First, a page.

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Gas shale potential of the Early Jurassic Gordondale Member, Northeastern British Columbia

Daniel Ross, Department of Geological Sciences, University of British Columbia, 6339 Stores Road, Vancouver, BC, V6T 1Z4, Canada, E mail: [email protected]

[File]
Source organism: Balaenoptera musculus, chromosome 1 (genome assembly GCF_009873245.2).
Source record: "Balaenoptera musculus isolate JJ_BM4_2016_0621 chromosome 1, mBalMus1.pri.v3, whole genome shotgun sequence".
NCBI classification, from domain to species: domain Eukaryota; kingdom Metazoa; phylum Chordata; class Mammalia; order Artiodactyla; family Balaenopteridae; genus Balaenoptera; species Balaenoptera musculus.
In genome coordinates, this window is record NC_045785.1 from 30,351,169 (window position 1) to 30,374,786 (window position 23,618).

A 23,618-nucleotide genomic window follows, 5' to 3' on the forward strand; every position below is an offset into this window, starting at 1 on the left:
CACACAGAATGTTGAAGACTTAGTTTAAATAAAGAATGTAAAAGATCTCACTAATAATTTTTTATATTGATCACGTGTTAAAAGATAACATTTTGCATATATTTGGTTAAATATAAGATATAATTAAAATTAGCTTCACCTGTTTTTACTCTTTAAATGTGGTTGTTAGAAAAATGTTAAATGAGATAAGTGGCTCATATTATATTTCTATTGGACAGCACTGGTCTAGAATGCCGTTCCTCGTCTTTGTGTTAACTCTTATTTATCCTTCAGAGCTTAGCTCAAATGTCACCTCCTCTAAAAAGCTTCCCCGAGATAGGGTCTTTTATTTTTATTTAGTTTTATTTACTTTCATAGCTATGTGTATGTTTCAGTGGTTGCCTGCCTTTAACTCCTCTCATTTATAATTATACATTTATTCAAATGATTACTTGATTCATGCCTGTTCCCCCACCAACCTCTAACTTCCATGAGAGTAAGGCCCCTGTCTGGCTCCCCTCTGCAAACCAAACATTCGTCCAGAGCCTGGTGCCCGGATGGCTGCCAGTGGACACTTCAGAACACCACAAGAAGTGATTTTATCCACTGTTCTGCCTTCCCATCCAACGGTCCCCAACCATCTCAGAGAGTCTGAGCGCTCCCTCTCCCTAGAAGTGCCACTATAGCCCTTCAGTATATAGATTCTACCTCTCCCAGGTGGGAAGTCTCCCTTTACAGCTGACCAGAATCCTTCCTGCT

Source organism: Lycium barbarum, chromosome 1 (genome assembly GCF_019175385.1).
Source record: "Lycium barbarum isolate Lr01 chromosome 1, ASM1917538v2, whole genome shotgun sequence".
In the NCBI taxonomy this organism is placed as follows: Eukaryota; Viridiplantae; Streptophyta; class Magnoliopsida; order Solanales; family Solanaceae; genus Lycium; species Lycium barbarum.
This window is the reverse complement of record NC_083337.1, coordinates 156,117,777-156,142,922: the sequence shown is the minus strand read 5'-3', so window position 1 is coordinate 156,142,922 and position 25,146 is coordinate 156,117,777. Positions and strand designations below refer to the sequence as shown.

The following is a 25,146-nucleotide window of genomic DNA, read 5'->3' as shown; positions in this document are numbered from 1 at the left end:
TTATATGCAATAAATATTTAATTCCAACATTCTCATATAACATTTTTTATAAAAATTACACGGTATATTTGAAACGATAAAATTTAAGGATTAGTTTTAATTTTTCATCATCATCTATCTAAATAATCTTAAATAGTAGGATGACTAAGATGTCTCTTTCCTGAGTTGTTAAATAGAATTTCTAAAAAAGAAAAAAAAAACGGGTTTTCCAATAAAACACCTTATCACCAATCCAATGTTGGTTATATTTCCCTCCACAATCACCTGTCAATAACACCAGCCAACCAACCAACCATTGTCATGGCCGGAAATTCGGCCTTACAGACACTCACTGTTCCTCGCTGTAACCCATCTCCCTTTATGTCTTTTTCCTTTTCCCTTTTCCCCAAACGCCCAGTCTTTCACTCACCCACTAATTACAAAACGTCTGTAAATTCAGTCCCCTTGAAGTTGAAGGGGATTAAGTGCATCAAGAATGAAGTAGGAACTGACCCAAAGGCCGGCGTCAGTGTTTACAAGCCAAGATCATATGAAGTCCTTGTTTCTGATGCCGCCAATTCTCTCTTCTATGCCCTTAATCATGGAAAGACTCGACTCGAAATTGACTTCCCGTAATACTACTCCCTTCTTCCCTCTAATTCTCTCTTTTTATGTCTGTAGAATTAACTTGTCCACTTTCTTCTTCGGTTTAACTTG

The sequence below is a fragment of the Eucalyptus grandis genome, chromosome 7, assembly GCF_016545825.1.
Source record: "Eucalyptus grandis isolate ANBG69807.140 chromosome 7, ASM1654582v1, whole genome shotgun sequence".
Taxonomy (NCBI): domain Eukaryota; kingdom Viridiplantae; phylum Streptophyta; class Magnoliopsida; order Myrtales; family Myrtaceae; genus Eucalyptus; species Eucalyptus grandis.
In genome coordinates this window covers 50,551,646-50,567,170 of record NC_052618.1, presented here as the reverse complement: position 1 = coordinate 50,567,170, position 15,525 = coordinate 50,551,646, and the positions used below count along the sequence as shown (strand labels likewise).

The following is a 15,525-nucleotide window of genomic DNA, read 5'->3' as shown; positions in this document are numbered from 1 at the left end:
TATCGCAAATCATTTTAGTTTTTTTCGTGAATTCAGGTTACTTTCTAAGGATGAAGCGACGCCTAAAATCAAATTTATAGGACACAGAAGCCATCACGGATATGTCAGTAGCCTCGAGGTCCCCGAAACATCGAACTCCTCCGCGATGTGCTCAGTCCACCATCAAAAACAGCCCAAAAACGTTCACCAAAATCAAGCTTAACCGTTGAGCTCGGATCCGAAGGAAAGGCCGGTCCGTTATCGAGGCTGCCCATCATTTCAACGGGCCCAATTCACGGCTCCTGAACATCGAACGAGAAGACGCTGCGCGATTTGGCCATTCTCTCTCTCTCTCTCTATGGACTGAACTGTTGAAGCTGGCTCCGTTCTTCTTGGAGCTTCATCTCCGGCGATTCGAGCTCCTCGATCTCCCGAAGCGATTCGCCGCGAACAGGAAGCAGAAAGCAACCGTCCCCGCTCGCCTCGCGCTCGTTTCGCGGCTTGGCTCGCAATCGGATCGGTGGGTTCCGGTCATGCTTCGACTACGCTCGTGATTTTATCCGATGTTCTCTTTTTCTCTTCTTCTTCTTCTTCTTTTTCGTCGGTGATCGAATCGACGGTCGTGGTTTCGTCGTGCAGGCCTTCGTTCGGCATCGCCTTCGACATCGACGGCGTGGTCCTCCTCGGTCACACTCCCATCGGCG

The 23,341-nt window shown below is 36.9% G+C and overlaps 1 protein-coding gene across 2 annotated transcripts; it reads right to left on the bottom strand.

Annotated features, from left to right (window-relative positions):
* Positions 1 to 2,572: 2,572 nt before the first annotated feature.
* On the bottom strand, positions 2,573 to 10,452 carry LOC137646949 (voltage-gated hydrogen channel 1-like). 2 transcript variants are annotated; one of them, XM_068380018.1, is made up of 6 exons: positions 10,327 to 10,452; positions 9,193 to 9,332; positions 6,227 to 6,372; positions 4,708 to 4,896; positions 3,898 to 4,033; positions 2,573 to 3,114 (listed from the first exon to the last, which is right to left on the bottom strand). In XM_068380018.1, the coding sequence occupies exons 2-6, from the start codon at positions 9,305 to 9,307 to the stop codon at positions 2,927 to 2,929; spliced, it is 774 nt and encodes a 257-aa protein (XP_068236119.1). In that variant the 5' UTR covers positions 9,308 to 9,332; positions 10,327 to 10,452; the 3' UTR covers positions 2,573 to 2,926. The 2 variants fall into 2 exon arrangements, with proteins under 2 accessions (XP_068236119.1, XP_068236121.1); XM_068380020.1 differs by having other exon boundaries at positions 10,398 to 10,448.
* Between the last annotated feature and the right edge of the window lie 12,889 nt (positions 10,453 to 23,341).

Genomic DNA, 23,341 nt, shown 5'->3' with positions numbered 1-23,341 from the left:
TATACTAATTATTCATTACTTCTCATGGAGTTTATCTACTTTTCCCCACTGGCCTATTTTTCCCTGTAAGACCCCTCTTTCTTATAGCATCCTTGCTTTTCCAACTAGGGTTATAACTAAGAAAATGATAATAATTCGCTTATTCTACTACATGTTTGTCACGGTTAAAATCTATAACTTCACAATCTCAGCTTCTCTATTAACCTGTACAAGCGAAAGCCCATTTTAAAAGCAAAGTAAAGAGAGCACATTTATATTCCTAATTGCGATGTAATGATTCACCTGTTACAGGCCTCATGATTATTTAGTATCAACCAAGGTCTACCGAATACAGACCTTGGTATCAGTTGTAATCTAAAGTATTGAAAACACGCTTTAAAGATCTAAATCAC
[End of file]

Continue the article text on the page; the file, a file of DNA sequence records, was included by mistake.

To assess gas shale resources, methane adsorption capacities of Jurassic Gordondale samples from the Peace River district (northeastern British Columbia) were investigated.  The Early Jurassic Gordondale Member is an organic-rich, fine-grained mudrock and as such, is considered a potential gas shale target.  Sorbed gas capacities of moisture-equilibrated samples increases with total organic carbon content (TOC) over a range of 0.5 – 14 wt%.  Methane adsorption capacities range from 0.05 cc/g to over 2 cc/g in organic-rich zones (at 6.5 MPa and 30 0C).  Moisture plays a significant role in the sorption of gases on Gordondale samples.  Although a general decrease of methane adsorption with increasing moisture was observed, no direct relationship could be established between moisture and gas capacity, suggesting moisture has a greater importance than purely a competitor for methane adsorption sites.  Pores and pore throats are likely blocked by moisture rendering many adsorption sites inaccessible to methane.  Twenty to eighty percent of total gas storage is free gas (intergranular porosity), ranging from 0.1 – 1.3 cc/g.  Total gas-in-place ranges from 1 – 24 BCF/section.  The greatest potential for gas production is in zones elongate NNW-SSE, associated with organic carbon concentrations.  To the south-west of the study area (93-P-5), isolated TOC enrichments (up to 20 wt%), thickness, maturity and fracture-potential improve the gas shale potential in this region making it a prime gas exploration target.